For both guys it’s not just about finding spots to throw the change up more – doing that on it’s own probably isn’t the right answer. Being able to have a quality change up matters, too. It’s the worst pitch for each guy, which isn’t exactly a bad thing given just how good both guys are with their fastball and breaking ball. Lodolo may need a little more velocity separation between the change up and fastball as there’s just a 6 MPH difference based on last year’s data. Greene’s velocity separation was 8-9 MPH from the fastball to change up in 2022.
Having the confidence to throw it more, knowing when to throw it, being able to do so with the same arm speed and action, and having enough difference in both movement and velocity on the pitch is going to be needed. Every year there are guys talking about things they worked on in the offseason. Sometimes those plans get scrapped when real games begin. But sometimes those things work out, and if Greene and Lodolo can both make progress with their third pitch it could be a difference maker for them.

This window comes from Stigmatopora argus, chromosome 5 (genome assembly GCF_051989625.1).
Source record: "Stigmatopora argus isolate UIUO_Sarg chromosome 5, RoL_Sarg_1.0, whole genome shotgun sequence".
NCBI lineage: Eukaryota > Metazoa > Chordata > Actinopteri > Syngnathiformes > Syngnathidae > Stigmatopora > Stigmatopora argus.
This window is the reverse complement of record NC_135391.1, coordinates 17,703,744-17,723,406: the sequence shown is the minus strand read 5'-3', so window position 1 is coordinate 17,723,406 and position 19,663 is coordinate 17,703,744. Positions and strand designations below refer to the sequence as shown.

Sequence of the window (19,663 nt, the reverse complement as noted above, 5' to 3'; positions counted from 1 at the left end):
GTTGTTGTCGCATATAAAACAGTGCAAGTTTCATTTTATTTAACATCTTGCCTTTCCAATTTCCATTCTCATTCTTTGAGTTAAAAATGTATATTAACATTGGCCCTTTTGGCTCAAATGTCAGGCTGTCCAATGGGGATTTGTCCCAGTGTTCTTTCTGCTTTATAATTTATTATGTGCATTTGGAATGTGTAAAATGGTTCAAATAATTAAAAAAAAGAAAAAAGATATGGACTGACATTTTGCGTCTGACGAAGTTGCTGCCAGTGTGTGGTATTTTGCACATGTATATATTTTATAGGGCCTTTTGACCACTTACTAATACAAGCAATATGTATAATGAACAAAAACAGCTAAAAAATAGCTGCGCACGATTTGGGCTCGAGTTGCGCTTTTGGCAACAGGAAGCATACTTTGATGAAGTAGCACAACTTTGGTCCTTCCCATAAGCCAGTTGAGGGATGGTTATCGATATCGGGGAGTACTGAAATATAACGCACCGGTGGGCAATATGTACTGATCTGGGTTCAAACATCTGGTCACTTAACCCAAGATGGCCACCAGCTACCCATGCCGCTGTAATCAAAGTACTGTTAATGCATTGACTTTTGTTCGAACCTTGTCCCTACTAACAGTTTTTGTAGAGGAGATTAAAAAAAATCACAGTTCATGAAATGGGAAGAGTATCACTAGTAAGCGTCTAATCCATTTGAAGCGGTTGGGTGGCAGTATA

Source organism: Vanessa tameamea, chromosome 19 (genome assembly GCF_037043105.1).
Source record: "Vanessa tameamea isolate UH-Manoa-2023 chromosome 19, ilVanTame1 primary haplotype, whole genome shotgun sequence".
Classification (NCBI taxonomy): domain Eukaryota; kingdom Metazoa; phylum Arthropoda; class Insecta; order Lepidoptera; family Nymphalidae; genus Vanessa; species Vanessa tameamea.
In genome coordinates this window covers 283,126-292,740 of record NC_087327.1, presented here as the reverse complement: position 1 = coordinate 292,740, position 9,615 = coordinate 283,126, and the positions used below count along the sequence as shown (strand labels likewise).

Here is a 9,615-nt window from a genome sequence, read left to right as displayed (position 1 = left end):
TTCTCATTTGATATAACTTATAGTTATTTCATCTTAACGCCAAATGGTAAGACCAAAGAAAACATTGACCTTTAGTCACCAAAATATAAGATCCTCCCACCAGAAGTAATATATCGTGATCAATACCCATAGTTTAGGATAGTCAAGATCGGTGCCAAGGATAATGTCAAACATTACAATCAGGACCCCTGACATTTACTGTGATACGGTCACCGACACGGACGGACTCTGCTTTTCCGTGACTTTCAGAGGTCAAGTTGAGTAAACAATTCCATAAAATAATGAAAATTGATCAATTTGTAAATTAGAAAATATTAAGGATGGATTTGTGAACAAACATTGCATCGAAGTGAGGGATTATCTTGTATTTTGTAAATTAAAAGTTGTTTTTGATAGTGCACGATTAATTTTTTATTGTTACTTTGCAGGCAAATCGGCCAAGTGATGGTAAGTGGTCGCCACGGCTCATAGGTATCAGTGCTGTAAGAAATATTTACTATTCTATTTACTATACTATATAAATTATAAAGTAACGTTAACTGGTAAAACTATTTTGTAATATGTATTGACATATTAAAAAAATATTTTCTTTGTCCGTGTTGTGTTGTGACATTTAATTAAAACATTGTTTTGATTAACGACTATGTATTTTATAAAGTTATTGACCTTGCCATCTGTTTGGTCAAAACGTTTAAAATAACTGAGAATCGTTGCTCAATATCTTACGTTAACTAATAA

There’s some mood lifting news.
Greene with an effective change will be awesome.
With a Soto / Castillo change? Unhittable.
Just stay healthy. Above all else. Then the Reds may win a few games.
For power pitchers, a good changeup can take them from “pretty good” to “Ace”. If Greene can master a changeup and deliver it in the exact same way he throws his fastball, hitters are going to have a nervous breakdown trying to time their swings. Throw in a decent slider, and we have Luis Castillo 2.0.
Hopefully he, Lodolo, and Ashcraft all continue to develop into the next “Big 3” for the Reds.
I think one of the initial problems with Hunter Greene’s change-up was that it looked like a room service major league fastball, so it was pretty hittable, after seeing his blazing 100 mph fastball.
Years ago, a lot of left hand pitchers threw a “screwball”, which tailed away and sank, from right-handed hitters.